It was an evening Sagar would like to forget. He says, as he was walking up Elizabeth St in Hobart at about 7 pm, two men hit on his head and knocked his turban down.
“I never felt so humiliated. I never felt so un-welcomed. I am not able to forget that moment,” said Sagar, who works as a commercial analyst with a private firm in Tasmania.
The incident, Sagar describes, happened on 14 April.
“It was raining, and I was carrying an umbrella. Two men walked toward me, and one of them flipped my umbrella. When I asked him why he did it, he came toward me aggressively, as if he would hit me. I thought it was better to avoid a fight because any rational man would do the same. We try to avoid situations like this,” Sagar said.
“So I stepped back, and when I was about to pick up my umbrella, he intentionally and with full force hit me on my head to remove my turban. My turban and Keski underneath the turban fell on the ground.”
Sagar arrived in Australia as an international student in 2016. He lived in Sydney for over four years before moving to Tasmania for work. He says he has been through such incidents being a Sikh when he was shown unkind hand gestures or called names.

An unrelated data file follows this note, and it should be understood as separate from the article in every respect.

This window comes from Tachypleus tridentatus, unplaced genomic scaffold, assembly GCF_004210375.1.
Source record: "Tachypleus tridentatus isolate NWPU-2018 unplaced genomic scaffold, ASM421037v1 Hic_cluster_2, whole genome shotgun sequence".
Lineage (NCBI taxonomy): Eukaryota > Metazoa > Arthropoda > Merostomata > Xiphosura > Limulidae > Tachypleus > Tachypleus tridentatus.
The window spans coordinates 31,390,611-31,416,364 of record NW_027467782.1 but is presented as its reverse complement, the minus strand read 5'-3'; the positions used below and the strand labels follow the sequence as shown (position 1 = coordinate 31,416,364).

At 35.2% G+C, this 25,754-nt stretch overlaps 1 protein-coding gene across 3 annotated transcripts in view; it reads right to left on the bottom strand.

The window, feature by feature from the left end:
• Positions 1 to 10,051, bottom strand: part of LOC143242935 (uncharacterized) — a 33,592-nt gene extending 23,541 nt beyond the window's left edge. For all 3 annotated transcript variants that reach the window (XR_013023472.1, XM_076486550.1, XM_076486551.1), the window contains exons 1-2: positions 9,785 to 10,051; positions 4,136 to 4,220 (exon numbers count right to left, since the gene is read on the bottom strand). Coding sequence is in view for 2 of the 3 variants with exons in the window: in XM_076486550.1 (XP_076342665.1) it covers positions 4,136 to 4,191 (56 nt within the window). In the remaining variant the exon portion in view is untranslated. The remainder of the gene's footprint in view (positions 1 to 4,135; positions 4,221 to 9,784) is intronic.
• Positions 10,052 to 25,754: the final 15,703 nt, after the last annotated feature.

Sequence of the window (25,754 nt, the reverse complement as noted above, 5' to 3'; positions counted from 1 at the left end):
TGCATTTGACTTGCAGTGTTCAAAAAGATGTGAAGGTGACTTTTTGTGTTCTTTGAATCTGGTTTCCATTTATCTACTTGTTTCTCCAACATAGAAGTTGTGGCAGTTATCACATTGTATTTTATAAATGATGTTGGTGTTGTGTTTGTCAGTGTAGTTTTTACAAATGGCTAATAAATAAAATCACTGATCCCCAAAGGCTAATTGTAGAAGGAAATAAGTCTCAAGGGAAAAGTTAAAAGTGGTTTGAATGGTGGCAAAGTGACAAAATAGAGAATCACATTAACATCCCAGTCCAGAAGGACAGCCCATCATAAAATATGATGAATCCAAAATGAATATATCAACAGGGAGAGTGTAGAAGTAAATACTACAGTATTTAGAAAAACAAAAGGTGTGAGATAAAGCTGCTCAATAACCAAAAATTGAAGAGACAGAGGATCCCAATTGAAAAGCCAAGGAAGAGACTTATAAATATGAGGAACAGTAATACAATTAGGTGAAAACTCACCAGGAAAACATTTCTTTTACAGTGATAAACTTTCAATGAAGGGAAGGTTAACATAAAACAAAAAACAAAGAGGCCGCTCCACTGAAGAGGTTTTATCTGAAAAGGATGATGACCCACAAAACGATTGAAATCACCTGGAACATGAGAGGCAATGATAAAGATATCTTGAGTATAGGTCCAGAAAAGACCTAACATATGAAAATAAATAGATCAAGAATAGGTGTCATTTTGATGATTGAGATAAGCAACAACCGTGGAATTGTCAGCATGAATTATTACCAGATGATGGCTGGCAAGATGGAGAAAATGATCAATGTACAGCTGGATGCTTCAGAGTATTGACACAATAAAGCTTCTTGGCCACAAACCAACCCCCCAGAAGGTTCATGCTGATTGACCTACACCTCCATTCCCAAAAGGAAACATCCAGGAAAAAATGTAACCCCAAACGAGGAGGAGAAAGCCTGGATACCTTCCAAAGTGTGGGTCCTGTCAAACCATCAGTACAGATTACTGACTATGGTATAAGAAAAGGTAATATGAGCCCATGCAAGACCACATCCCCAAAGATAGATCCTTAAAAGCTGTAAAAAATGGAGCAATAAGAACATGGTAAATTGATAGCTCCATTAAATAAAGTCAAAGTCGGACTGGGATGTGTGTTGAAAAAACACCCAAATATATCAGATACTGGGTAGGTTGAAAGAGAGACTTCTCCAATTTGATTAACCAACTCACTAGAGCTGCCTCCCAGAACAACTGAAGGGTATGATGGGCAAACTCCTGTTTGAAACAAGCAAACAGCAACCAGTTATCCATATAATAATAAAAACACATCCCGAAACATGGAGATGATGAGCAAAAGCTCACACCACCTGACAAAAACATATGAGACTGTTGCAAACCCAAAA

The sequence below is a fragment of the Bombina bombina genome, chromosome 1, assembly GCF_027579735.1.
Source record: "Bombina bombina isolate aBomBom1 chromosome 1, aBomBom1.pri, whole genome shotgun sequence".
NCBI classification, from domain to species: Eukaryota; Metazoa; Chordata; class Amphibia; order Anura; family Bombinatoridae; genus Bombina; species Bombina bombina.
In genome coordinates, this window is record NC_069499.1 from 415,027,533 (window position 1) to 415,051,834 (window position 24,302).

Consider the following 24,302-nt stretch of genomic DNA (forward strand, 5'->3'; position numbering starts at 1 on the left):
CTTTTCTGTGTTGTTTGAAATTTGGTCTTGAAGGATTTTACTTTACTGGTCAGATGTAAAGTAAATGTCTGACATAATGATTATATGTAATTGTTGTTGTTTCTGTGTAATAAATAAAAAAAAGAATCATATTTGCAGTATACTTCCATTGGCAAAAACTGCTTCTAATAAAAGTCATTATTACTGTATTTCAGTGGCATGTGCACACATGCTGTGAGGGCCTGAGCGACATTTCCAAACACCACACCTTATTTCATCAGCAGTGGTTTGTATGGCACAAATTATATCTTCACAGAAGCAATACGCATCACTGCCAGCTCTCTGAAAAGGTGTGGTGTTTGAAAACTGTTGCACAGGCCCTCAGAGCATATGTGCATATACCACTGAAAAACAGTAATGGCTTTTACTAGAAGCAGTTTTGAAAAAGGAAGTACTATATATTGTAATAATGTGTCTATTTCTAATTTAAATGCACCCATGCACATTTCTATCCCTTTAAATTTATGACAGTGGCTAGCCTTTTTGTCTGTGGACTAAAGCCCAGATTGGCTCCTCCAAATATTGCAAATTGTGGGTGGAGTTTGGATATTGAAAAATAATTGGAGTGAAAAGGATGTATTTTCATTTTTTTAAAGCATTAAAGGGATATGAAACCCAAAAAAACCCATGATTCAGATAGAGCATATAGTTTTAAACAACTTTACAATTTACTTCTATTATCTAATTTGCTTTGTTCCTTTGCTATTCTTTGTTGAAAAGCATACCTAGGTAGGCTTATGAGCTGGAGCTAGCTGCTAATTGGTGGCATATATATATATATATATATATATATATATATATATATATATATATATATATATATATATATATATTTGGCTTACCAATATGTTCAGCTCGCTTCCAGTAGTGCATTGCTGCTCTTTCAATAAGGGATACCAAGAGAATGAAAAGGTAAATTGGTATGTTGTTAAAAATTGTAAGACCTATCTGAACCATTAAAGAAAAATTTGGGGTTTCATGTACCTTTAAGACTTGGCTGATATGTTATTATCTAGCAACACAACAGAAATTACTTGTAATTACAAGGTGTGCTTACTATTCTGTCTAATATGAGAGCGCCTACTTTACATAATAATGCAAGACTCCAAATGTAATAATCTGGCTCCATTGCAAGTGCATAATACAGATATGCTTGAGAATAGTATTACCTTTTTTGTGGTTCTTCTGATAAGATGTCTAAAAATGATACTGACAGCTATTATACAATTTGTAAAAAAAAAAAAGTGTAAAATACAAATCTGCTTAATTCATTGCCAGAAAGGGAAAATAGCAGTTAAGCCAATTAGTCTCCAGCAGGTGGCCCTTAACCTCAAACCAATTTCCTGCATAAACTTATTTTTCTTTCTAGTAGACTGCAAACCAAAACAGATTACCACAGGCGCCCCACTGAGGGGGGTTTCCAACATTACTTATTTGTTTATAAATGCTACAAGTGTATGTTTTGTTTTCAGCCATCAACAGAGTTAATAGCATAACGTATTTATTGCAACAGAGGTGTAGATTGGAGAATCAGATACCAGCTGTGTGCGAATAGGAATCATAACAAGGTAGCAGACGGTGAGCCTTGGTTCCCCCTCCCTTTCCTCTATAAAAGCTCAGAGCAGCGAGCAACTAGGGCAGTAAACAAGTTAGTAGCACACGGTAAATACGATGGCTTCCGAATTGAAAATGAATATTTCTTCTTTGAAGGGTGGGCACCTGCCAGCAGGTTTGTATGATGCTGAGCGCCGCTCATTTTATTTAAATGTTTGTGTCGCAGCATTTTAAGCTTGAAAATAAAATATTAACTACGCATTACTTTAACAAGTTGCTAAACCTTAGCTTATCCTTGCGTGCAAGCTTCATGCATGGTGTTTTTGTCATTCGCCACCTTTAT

“Most of the time, it’s just verbal abuse, hand gestures or abusive comments about the colour of my skin, my beard or my turban. But this was extreme. I was in complete shock, and I thought it was better to have evidence of this incident. After hitting me when he started walking, I tried to take a video of him so that I could show it to the police. The man who did this tried not to show his face and kept walking while the man accompanying him stopped and aggressively posed in front of me like he was about to hit me,” he recalls.
Sagar says a woman picked up his turban and umbrella as he was in “complete shock.” He has filed a police complaint and waiting for the authorities to take some action. His experiences in Tasmania have made him feel some awareness is needed in Tasmania.
“There have been many such incidents in Hobart. I think we need to educate people,” observes Sagar.
Tasmania has received a large number of migrants in recent years as the federal government is pushing for regional migration. However, local community leader Rajat Chopra agrees that more awareness is needed.
“More awareness campaigns should be run by State and Local Governments to the educated local population on the importance and need of migration to grow the economy and state. In addition, leaders should take the approach of condemning the acts of racism and discrimination,” Mr Chopra told NRI Affairs.